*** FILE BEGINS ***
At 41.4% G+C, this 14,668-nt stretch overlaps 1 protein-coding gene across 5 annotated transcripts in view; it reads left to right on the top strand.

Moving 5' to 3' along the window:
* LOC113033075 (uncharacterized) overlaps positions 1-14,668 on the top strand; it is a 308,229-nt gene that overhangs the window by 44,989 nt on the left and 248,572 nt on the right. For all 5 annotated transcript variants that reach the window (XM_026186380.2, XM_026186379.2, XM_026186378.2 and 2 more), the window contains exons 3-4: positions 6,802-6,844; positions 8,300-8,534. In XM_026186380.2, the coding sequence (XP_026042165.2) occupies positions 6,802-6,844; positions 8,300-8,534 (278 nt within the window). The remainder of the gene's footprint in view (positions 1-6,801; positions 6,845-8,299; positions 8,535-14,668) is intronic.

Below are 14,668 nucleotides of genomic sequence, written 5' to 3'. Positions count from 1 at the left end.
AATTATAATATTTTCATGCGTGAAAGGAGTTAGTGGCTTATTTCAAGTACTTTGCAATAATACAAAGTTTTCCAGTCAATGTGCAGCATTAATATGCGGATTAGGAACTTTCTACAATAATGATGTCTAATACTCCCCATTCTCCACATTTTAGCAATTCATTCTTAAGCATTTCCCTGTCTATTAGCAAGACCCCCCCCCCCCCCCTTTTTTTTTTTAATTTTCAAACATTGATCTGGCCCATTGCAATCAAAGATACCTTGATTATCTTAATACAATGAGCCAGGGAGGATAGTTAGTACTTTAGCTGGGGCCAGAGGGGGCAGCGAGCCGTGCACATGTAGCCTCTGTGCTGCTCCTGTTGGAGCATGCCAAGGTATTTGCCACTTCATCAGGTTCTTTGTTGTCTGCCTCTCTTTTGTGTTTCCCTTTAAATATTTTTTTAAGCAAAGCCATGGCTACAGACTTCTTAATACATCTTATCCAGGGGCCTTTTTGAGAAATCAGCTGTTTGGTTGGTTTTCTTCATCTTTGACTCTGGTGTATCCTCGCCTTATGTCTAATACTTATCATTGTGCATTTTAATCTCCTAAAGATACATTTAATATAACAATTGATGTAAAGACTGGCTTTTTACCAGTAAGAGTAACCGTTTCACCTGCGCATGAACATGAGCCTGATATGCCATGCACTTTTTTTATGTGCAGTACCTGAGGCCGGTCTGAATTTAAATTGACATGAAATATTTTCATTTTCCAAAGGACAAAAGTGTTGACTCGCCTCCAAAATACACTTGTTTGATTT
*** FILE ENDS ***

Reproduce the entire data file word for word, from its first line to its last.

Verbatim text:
At 41.4% G+C, this 14,668-nt stretch overlaps 1 protein-coding gene across 5 annotated transcripts in view; it reads left to right on the top strand.

Moving 5' to 3' along the window:
* LOC113033075 (uncharacterized) overlaps positions 1-14,668 on the top strand; it is a 308,229-nt gene that overhangs the window by 44,989 nt on the left and 248,572 nt on the right. For all 5 annotated transcript variants that reach the window (XM_026186380.2, XM_026186379.2, XM_026186378.2 and 2 more), the window contains exons 3-4: positions 6,802-6,844; positions 8,300-8,534. In XM_026186380.2, the coding sequence (XP_026042165.2) occupies positions 6,802-6,844; positions 8,300-8,534 (278 nt within the window). The remainder of the gene's footprint in view (positions 1-6,801; positions 6,845-8,299; positions 8,535-14,668) is intronic.

Below are 14,668 nucleotides of genomic sequence, written 5' to 3'. Positions count from 1 at the left end.
AATTATAATATTTTCATGCGTGAAAGGAGTTAGTGGCTTATTTCAAGTACTTTGCAATAATACAAAGTTTTCCAGTCAATGTGCAGCATTAATATGCGGATTAGGAACTTTCTACAATAATGATGTCTAATACTCCCCATTCTCCACATTTTAGCAATTCATTCTTAAGCATTTCCCTGTCTATTAGCAAGACCCCCCCCCCCCCCCTTTTTTTTTTTAATTTTCAAACATTGATCTGGCCCATTGCAATCAAAGATACCTTGATTATCTTAATACAATGAGCCAGGGAGGATAGTTAGTACTTTAGCTGGGGCCAGAGGGGGCAGCGAGCCGTGCACATGTAGCCTCTGTGCTGCTCCTGTTGGAGCATGCCAAGGTATTTGCCACTTCATCAGGTTCTTTGTTGTCTGCCTCTCTTTTGTGTTTCCCTTTAAATATTTTTTTAAGCAAAGCCATGGCTACAGACTTCTTAATACATCTTATCCAGGGGCCTTTTTGAGAAATCAGCTGTTTGGTTGGTTTTCTTCATCTTTGACTCTGGTGTATCCTCGCCTTATGTCTAATACTTATCATTGTGCATTTTAATCTCCTAAAGATACATTTAATATAACAATTGATGTAAAGACTGGCTTTTTACCAGTAAGAGTAACCGTTTCACCTGCGCATGAACATGAGCCTGATATGCCATGCACTTTTTTTATGTGCAGTACCTGAGGCCGGTCTGAATTTAAATTGACATGAAATATTTTCATTTTCCAAAGGACAAAAGTGTTGACTCGCCTCCAAAATACACTTGTTTGATTT